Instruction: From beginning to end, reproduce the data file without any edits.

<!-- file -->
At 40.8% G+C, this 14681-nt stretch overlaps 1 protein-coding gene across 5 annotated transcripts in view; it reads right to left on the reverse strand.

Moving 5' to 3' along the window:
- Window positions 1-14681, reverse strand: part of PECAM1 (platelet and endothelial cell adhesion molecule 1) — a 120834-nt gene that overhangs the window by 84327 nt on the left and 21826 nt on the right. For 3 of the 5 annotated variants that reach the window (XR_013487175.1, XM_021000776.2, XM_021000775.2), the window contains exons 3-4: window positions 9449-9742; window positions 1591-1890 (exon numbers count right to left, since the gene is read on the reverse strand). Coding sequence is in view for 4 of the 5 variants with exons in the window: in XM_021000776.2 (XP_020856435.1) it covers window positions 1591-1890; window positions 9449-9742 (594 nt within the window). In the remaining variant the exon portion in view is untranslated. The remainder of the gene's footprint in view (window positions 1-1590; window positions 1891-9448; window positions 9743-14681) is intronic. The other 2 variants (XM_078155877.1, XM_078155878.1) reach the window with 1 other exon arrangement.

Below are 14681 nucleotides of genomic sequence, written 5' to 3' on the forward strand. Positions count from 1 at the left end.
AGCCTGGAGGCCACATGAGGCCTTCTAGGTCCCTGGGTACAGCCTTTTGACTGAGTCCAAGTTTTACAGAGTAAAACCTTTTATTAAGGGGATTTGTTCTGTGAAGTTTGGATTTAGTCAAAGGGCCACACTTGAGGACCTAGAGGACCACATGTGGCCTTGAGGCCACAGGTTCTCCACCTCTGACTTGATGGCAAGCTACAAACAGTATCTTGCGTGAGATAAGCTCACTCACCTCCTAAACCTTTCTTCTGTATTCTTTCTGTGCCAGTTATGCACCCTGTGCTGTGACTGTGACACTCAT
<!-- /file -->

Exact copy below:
At 40.8% G+C, this 14681-nt stretch overlaps 1 protein-coding gene across 5 annotated transcripts in view; it reads right to left on the reverse strand.

Moving 5' to 3' along the window:
- Window positions 1-14681, reverse strand: part of PECAM1 (platelet and endothelial cell adhesion molecule 1) — a 120834-nt gene that overhangs the window by 84327 nt on the left and 21826 nt on the right. For 3 of the 5 annotated variants that reach the window (XR_013487175.1, XM_021000776.2, XM_021000775.2), the window contains exons 3-4: window positions 9449-9742; window positions 1591-1890 (exon numbers count right to left, since the gene is read on the reverse strand). Coding sequence is in view for 4 of the 5 variants with exons in the window: in XM_021000776.2 (XP_020856435.1) it covers window positions 1591-1890; window positions 9449-9742 (594 nt within the window). In the remaining variant the exon portion in view is untranslated. The remainder of the gene's footprint in view (window positions 1-1590; window positions 1891-9448; window positions 9743-14681) is intronic. The other 2 variants (XM_078155877.1, XM_078155878.1) reach the window with 1 other exon arrangement.

Below are 14681 nucleotides of genomic sequence, written 5' to 3' on the forward strand. Positions count from 1 at the left end.
AGCCTGGAGGCCACATGAGGCCTTCTAGGTCCCTGGGTACAGCCTTTTGACTGAGTCCAAGTTTTACAGAGTAAAACCTTTTATTAAGGGGATTTGTTCTGTGAAGTTTGGATTTAGTCAAAGGGCCACACTTGAGGACCTAGAGGACCACATGTGGCCTTGAGGCCACAGGTTCTCCACCTCTGACTTGATGGCAAGCTACAAACAGTATCTTGCGTGAGATAAGCTCACTCACCTCCTAAACCTTTCTTCTGTATTCTTTCTGTGCCAGTTATGCACCCTGTGCTGTGACTGTGACACTCAT